Edit: Though I did eat somewhat raw pork liver. Seared it on the outside, then put in my lunches. I did reheat my lunches, and further cooked the liver, but I wonder how much was basically raw and whether I should be fully cooking pork liver.

(Brian) #14

It is interesting that there is no mandate for Gentiles converting to Christianity to quit eating pork. It was a common food back then. And if there was indeed a mandate, the Apostles sure did drop the ball on proclaiming it.

Some don’t want to eat it today, for lots of reasons. That’s OK. If a person feels it’s wrong for them to eat it, they shouldn’t. I don’t believe they get to make that choice for everyone else, though. But that’s just my take.

(Alec) #15

Alas, I fear that this is the direction that things in general are heading: governments will tell us that they know what is good for us (vegan slop), and they will execute policy to guide us into what they believe is right (using persuasion and then subsidies and taxes) despite the science suggesting that they are completely wrong in their “beliefs”. Smells a hell of a lot of hidden agendas, power plays and conflicts of interests.

The days of my desire to get active in politics are long gone, but if this agenda gets worse, I may have to use my upcoming retirement to derail this BS as much as I possibly can….

(Bob M) #16

It’s just a challenge to make our arguments relative to the normal arguments.

For instance, “cows fart methane and lead to global warming”. While it’s true that cows do belch (not fart) methane, the reality is much more complex than this. You’re immediately on the defensive, as you have to begin to figure out how to discuss something that’s complex rather than pithy.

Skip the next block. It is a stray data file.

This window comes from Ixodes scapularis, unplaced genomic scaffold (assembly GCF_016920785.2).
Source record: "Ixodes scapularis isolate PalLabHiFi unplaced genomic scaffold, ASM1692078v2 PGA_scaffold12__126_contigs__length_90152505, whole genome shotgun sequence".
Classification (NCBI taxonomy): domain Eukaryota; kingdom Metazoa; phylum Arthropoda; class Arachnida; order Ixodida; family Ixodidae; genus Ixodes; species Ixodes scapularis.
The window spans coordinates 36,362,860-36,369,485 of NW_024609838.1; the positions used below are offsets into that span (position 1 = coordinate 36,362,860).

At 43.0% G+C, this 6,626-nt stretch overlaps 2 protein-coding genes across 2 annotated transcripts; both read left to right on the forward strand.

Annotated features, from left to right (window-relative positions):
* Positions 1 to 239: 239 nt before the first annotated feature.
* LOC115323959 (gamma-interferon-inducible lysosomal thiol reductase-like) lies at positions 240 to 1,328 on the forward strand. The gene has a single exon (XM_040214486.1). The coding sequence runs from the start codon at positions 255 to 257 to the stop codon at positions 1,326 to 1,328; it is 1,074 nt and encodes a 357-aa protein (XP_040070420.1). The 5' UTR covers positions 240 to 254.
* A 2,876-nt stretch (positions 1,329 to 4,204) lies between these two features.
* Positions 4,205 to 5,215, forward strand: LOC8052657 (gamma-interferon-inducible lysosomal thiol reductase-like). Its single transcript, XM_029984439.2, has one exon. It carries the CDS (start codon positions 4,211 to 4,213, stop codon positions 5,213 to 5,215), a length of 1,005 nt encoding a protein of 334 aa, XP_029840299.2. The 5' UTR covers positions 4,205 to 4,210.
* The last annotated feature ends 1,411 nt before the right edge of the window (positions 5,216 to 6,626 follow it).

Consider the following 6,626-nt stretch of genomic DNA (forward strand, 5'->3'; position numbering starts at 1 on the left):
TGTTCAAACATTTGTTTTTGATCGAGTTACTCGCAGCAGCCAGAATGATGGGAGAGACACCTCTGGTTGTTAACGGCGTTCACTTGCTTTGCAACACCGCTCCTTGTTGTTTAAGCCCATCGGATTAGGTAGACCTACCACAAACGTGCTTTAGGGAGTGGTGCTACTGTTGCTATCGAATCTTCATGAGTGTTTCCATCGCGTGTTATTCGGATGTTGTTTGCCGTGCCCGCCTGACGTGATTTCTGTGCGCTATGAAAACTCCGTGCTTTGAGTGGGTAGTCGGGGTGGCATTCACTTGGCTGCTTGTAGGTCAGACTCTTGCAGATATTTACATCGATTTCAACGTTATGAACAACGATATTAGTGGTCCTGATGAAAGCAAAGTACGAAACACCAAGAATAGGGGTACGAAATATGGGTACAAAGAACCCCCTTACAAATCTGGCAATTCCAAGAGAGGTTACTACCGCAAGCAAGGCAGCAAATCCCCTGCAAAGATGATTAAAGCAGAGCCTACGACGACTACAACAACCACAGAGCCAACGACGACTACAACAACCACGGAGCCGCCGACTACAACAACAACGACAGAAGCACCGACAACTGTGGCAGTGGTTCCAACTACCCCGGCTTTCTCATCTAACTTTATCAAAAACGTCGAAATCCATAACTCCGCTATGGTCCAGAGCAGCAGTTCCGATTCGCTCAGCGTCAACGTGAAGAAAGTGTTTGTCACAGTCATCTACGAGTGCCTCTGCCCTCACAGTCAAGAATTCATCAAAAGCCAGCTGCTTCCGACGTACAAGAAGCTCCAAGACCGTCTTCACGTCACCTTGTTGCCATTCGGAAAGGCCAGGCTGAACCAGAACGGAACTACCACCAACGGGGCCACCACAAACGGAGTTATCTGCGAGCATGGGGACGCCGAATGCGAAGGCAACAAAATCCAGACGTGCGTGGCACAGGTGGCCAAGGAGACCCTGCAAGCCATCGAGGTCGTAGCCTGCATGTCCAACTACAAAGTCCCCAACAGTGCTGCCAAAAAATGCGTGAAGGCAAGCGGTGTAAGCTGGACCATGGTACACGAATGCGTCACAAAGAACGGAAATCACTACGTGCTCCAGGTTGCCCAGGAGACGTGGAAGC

And then there are things like “saturated fat” being bad for you. The “science” behind that has never been good and is unfounded really (see below). But that’s hard to discuss.

Below: How does saturated fat supposedly cause heart disease? I know of no physical mechanism this could take place. I have seen a chain: saturated fat causes LDL to go up; higher LDL is associated with higher heart disease. Two links in a chain.

The problem is that each link fails. For instance, “saturated fat” isn’t monolithic and instead is made of many fatty acids. I’ve seen very narrowly tailored studies where only one fatty acid is modified, say palmitic acid (saturated fatty acid) versus linoleic acid (PUFA). But we don’t actually eat single fatty acids, and something like ribeye has many fatty acids. This is for a ribeye:

Like most (all?) meats, it’s mainly MUFA for fat. You eat this combination of fatty acids, what happens to your LDL? It’s tough to say.

And it’s relatively easy to find studies where people with higher LDL live longer than those with lower LDL.

But all of this makes our arguments tougher, because we have to consider nuance.

(KM) #17

Not to mention, we’re usually arguing with people who don’t want nuanced arguments. They want sound bites, and even then, they’re basically looking for sound bites that reinforce their confirmation bias.